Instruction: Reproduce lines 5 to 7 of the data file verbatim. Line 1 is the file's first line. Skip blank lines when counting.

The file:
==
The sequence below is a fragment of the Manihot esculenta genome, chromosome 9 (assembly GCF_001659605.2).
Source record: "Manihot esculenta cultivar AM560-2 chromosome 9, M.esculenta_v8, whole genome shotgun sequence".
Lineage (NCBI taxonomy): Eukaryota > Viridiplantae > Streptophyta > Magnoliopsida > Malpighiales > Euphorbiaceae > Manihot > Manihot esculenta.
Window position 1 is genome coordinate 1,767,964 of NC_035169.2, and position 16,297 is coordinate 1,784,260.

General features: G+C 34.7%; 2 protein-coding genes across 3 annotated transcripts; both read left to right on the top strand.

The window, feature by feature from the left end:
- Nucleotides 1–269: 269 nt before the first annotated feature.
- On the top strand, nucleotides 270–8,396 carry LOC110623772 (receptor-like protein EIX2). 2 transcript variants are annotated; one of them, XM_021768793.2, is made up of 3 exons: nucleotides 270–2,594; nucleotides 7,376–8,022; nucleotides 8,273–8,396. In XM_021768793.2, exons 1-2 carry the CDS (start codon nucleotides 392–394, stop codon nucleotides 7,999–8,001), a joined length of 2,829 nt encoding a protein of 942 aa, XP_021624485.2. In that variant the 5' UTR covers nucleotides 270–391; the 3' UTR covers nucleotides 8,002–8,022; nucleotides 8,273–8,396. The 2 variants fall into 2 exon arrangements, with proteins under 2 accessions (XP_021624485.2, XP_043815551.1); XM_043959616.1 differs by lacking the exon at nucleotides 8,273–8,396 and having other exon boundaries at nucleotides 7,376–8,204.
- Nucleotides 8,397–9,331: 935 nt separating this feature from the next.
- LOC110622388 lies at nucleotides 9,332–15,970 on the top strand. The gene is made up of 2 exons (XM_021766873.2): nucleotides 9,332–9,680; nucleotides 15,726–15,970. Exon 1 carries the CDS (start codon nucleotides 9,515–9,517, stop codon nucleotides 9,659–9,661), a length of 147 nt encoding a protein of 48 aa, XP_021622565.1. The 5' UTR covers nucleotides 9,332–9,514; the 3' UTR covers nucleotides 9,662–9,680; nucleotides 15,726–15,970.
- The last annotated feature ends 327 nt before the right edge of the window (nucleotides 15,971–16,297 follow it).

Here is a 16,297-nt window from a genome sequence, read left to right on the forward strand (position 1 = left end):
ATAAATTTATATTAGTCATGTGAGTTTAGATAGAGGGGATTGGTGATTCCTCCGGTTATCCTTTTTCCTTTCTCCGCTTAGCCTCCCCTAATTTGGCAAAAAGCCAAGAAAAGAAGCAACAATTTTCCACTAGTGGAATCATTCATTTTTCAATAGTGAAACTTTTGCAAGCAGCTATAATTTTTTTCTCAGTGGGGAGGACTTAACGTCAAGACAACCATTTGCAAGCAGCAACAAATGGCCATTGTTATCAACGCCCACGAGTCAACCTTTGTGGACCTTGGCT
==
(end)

General features: G+C 34.7%; 2 protein-coding genes across 3 annotated transcripts; both read left to right on the top strand.

The window, feature by feature from the left end:
- Nucleotides 1–269: 269 nt before the first annotated feature.